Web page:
The Hotel Granada I is a cheap, dungy hole where a lot of Peace Corps volunteers stay when in Tegucigalpa. Its proximity to the office is the primary reason why we dwell here.
For me, I also like the flow of people coming in and out of the place. Here you run into “freaks”-like the man who could recite, in English and computer-like, any state’s motto, bird, tree, population, land area in square miles, etc.
I watched dumbfounded and laughed hysterically as he ripped through Minnesota, Michigan and Pennsylvania. My friends and I thought we’d throw him a loop.
“How about Delaware?”
“The Little Wonder,” he responded without hesitation.
There are also Hondurans who wake in the wee hours of the morning to walk up to the U.S. Embassy and wait in line, hoping to get a visa. Backpackers, mostly European, tramp through the mint green-painted hallways as well. .
Today, I sit in room 13, the putrid odor of my morning excrement filling my nasal passages. There is water between the hours of 5 and 7 in the morning, the city’s water systems being some of the countless victims of Hurricane Mitch.
A couple of hours ago, I passed through a few neighborhoods down by the river while in a taxi.
Structures, dilapidated and decrepit., sat pitifully by the newly formed riverbanks. Mud lines 8-10 feet high dirtied the sides of buildings. Cars still were buried in the mud.
Since I’ve returned from Christmas break, the single most astonishing thing to me is the courage that the people of Honduras have shown in the aftermath of Mitch.
By “people”, I mean those out there trying to get on with life, knowing that the money and aid will not get to them.
They get up with the dawn, make their tortillas and go to their fields just as they did before the hurricane. I am inspired by their perseverance in the face of hardship. Many of them have lost a substantial amount of their com and bean crops.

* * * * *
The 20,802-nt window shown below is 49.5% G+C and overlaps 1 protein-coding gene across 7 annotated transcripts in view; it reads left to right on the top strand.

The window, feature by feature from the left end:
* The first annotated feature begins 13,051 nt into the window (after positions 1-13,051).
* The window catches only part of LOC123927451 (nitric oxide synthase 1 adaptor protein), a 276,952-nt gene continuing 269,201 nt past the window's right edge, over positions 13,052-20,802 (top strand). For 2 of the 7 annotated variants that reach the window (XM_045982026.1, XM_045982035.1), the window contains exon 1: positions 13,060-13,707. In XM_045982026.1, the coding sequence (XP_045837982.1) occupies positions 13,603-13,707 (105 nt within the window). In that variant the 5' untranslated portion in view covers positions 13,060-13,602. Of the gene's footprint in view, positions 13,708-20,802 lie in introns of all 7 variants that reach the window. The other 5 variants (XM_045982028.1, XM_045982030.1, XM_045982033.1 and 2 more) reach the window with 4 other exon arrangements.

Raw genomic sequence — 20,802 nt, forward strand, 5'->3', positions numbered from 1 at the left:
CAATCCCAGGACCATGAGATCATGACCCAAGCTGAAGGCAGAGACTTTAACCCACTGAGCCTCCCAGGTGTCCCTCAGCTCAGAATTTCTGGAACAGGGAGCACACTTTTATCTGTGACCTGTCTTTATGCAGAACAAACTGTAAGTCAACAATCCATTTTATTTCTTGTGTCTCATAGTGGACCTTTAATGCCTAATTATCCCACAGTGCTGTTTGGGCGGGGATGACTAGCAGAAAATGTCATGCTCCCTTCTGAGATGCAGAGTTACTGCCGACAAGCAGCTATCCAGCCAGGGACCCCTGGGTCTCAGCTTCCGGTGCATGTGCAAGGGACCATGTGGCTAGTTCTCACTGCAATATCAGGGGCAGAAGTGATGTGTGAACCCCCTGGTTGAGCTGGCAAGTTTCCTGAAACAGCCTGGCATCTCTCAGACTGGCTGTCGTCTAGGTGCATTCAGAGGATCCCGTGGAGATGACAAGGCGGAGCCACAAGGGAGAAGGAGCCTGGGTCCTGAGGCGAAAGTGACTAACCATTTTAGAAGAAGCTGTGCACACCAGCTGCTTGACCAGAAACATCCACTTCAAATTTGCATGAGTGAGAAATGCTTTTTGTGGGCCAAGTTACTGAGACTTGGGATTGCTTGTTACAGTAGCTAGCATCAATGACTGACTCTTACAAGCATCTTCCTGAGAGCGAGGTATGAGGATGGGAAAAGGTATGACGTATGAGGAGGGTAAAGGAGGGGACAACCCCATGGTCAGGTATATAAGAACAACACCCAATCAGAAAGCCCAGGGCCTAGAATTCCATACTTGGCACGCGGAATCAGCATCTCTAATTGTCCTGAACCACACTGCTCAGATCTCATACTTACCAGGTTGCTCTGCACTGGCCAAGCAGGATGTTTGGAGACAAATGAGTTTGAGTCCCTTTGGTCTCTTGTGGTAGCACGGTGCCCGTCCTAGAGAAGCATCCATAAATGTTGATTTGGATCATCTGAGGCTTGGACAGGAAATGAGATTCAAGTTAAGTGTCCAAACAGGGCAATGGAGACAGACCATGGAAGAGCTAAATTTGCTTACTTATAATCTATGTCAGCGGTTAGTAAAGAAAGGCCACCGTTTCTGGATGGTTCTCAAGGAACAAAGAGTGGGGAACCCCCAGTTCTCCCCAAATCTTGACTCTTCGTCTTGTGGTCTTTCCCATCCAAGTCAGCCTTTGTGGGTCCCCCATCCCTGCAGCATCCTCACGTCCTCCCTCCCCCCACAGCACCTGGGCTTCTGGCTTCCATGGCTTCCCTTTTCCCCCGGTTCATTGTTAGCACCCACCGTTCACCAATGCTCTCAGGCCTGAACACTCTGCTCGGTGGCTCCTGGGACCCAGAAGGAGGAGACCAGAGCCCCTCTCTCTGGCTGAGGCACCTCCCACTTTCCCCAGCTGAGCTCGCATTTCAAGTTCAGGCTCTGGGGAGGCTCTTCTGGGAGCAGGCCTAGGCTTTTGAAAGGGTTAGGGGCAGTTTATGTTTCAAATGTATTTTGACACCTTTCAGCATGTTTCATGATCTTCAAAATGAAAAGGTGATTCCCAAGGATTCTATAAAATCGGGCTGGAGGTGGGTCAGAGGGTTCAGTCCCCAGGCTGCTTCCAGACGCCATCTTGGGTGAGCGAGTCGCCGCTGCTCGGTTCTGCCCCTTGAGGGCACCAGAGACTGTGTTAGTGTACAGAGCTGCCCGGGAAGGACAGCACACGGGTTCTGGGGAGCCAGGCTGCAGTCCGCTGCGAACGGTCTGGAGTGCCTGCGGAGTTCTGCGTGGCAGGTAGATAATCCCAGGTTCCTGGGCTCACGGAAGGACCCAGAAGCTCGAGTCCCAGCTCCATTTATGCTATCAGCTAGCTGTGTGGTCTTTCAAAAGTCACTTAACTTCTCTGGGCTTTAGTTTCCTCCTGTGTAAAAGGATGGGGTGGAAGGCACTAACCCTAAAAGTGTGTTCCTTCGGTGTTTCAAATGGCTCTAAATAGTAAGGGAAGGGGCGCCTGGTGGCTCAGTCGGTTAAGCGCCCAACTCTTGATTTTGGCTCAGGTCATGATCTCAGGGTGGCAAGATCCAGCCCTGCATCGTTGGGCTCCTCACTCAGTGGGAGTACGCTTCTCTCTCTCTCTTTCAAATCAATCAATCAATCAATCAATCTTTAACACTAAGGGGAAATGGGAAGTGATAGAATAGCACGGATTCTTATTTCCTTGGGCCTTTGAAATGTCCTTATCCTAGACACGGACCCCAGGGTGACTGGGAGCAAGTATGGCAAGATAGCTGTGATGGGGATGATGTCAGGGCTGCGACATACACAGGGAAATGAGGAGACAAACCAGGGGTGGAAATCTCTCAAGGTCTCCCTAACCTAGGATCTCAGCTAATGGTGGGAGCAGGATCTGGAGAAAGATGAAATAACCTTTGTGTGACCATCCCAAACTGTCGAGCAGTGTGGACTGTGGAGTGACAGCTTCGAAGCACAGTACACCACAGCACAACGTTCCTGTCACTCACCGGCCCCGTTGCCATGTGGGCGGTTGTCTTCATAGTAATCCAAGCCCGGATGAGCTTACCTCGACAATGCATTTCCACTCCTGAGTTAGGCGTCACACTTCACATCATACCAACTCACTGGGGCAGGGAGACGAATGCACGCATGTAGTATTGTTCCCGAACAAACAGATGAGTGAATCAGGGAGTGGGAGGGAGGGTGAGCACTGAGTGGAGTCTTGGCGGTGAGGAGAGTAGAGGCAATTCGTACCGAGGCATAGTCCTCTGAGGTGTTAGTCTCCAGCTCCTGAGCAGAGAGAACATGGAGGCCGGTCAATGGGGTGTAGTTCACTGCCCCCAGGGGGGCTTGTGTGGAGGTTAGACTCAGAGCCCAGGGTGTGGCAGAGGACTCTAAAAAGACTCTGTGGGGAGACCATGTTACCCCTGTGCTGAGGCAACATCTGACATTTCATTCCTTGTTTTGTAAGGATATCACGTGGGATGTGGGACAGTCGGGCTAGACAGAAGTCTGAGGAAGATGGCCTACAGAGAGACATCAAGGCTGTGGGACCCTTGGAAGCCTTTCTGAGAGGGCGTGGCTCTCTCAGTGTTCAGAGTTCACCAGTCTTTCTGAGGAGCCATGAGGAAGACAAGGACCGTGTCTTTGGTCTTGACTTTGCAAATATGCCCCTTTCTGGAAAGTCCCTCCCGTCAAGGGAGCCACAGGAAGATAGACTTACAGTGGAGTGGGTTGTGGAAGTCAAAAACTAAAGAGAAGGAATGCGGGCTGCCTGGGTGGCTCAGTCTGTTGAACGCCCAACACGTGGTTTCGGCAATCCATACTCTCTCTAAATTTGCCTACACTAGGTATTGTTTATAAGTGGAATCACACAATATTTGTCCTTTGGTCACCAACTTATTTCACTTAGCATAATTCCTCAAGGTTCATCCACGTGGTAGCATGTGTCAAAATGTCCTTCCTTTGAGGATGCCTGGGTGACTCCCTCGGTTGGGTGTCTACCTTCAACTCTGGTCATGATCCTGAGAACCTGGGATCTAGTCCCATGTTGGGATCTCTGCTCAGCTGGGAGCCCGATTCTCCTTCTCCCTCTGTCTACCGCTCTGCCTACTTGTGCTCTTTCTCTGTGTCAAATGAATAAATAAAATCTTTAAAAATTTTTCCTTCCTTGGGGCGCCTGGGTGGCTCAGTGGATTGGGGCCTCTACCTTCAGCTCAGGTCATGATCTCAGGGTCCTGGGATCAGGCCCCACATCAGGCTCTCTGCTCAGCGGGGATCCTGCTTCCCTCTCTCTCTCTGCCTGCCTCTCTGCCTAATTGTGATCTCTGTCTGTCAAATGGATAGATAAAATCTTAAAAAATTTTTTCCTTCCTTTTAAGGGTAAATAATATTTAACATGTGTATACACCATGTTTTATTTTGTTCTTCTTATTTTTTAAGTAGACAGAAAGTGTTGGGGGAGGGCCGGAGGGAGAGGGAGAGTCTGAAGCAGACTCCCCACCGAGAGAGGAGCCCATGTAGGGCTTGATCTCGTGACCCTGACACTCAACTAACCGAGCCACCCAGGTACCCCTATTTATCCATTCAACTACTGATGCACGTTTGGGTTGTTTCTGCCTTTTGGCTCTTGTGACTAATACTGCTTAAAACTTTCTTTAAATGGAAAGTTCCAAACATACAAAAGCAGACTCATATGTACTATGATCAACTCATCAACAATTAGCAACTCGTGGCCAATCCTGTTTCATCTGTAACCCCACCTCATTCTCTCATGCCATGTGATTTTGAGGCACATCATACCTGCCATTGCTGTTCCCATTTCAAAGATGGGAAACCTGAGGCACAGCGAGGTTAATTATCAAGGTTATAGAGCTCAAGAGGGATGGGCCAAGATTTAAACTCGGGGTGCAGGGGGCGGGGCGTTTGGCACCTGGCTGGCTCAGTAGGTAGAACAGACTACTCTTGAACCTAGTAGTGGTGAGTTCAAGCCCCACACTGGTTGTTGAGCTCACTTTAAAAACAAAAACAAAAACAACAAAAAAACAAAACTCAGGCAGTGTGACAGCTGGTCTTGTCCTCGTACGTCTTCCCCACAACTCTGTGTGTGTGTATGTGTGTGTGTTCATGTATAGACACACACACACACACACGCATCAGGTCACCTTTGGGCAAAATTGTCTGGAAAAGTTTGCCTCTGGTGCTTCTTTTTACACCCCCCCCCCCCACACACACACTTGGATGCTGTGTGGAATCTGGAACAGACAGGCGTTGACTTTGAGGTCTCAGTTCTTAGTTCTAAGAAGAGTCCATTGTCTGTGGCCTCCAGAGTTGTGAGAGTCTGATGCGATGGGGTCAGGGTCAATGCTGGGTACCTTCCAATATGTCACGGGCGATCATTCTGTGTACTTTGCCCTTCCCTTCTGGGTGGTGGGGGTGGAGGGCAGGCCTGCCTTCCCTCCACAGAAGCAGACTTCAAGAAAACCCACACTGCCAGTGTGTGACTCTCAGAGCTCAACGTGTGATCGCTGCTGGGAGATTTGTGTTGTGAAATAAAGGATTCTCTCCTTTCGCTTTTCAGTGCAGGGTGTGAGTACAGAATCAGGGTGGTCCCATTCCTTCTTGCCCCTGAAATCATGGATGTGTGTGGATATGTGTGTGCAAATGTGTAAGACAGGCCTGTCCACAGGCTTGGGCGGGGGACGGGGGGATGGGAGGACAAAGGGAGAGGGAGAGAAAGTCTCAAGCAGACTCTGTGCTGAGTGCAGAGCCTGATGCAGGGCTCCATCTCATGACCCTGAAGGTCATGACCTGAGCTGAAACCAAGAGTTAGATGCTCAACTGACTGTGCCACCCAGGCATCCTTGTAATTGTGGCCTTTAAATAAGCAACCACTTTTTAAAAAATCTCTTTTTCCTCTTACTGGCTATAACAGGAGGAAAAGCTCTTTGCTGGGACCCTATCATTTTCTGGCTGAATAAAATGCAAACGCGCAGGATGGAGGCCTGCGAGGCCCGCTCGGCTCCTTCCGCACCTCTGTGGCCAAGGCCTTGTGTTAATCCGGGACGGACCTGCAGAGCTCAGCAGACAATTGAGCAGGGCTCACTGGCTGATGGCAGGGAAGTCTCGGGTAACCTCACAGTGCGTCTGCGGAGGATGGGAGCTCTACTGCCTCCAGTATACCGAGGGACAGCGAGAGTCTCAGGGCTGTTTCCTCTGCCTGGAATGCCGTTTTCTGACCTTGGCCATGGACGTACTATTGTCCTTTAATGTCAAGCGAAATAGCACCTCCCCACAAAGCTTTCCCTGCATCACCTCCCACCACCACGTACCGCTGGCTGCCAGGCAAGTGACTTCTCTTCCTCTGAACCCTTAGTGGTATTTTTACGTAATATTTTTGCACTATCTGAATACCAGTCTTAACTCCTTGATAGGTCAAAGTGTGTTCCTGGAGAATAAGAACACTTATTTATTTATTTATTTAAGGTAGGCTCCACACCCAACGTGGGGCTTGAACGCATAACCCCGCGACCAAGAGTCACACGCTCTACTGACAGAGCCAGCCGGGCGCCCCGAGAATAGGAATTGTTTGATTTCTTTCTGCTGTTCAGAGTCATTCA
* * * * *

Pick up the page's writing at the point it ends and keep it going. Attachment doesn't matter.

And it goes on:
As I rode into Manto on the back of a pick-up the other week, the people smiled and waved, welcoming me back after being gone for two months.
I was relieved to learn that there were no casualties. Fortunately, the town survived the hurricane relatively unscathed.
Seeing their faces, walking through town and yelling “Adios!”–how we say “Hello” in the campo–was wonderful. Yet, it wasn’t until I got on the basketball court and played with the boys that I felt a sort of homecoming. All the questions, the unknowns, the worries were gone. I knew then that things were going to be alright.
And so, things are slowly returning to normal here in Honduras. Washed-out bridges are replaced by land bridges until the dry season comes and new ones can be built.
Already, I’ve seen preparations being made for the making of adobe bricks, which bake in the hot sun and are then utilized to build homes.
The government has implemented a huge, nationwide reforestation program. Schools open their doors on the first of February.
I am doing well and am very happy to be back.
(written January 1999
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